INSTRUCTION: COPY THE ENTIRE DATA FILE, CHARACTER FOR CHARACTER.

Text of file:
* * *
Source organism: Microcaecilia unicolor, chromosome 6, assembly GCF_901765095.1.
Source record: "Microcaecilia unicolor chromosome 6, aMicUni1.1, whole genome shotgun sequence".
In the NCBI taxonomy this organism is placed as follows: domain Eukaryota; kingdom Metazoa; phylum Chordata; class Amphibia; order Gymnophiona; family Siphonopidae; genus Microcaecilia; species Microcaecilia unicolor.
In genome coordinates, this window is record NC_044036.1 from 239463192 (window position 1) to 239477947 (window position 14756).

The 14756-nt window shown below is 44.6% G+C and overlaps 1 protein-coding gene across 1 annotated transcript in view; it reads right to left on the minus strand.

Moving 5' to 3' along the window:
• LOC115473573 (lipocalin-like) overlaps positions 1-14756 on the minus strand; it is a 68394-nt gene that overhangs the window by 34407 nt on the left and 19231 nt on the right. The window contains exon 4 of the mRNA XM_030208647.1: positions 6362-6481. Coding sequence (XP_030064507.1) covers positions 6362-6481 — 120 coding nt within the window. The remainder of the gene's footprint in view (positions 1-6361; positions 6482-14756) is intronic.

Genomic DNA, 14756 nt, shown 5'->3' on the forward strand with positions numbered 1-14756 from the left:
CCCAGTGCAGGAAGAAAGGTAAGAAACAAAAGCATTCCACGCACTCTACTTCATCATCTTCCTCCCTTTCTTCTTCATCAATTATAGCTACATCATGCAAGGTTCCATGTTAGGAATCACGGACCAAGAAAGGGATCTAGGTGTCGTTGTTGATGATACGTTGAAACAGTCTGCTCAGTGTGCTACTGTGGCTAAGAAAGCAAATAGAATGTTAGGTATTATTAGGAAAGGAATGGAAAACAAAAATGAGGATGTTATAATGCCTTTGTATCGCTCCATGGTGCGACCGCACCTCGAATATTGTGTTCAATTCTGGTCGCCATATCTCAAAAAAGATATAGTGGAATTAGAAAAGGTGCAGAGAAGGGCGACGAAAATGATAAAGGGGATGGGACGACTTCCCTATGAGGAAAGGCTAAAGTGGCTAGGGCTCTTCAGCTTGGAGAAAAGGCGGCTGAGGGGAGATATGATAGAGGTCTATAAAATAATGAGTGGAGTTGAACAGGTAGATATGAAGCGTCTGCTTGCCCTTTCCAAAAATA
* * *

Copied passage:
Source organism: Microcaecilia unicolor, chromosome 6, assembly GCF_901765095.1.
Source record: "Microcaecilia unicolor chromosome 6, aMicUni1.1, whole genome shotgun sequence".
In the NCBI taxonomy this organism is placed as follows: domain Eukaryota; kingdom Metazoa; phylum Chordata; class Amphibia; order Gymnophiona; family Siphonopidae; genus Microcaecilia; species Microcaecilia unicolor.
In genome coordinates, this window is record NC_044036.1 from 239463192 (window position 1) to 239477947 (window position 14756).

The 14756-nt window shown below is 44.6% G+C and overlaps 1 protein-coding gene across 1 annotated transcript in view; it reads right to left on the minus strand.

Moving 5' to 3' along the window:
• LOC115473573 (lipocalin-like) overlaps positions 1-14756 on the minus strand; it is a 68394-nt gene that overhangs the window by 34407 nt on the left and 19231 nt on the right. The window contains exon 4 of the mRNA XM_030208647.1: positions 6362-6481. Coding sequence (XP_030064507.1) covers positions 6362-6481 — 120 coding nt within the window. The remainder of the gene's footprint in view (positions 1-6361; positions 6482-14756) is intronic.

Genomic DNA, 14756 nt, shown 5'->3' on the forward strand with positions numbered 1-14756 from the left:
CCCAGTGCAGGAAGAAAGGTAAGAAACAAAAGCATTCCACGCACTCTACTTCATCATCTTCCTCCCTTTCTTCTTCATCAATTATAGCTACATCATGCAAGGTTCCATGTTAGGAATCACGGACCAAGAAAGGGATCTAGGTGTCGTTGTTGATGATACGTTGAAACAGTCTGCTCAGTGTGCTACTGTGGCTAAGAAAGCAAATAGAATGTTAGGTATTATTAGGAAAGGAATGGAAAACAAAAATGAGGATGTTATAATGCCTTTGTATCGCTCCATGGTGCGACCGCACCTCGAATATTGTGTTCAATTCTGGTCGCCATATCTCAAAAAAGATATAGTGGAATTAGAAAAGGTGCAGAGAAGGGCGACGAAAATGATAAAGGGGATGGGACGACTTCCCTATGAGGAAAGGCTAAAGTGGCTAGGGCTCTTCAGCTTGGAGAAAAGGCGGCTGAGGGGAGATATGATAGAGGTCTATAAAATAATGAGTGGAGTTGAACAGGTAGATATGAAGCGTCTGCTTGCCCTTTCCAAAAATA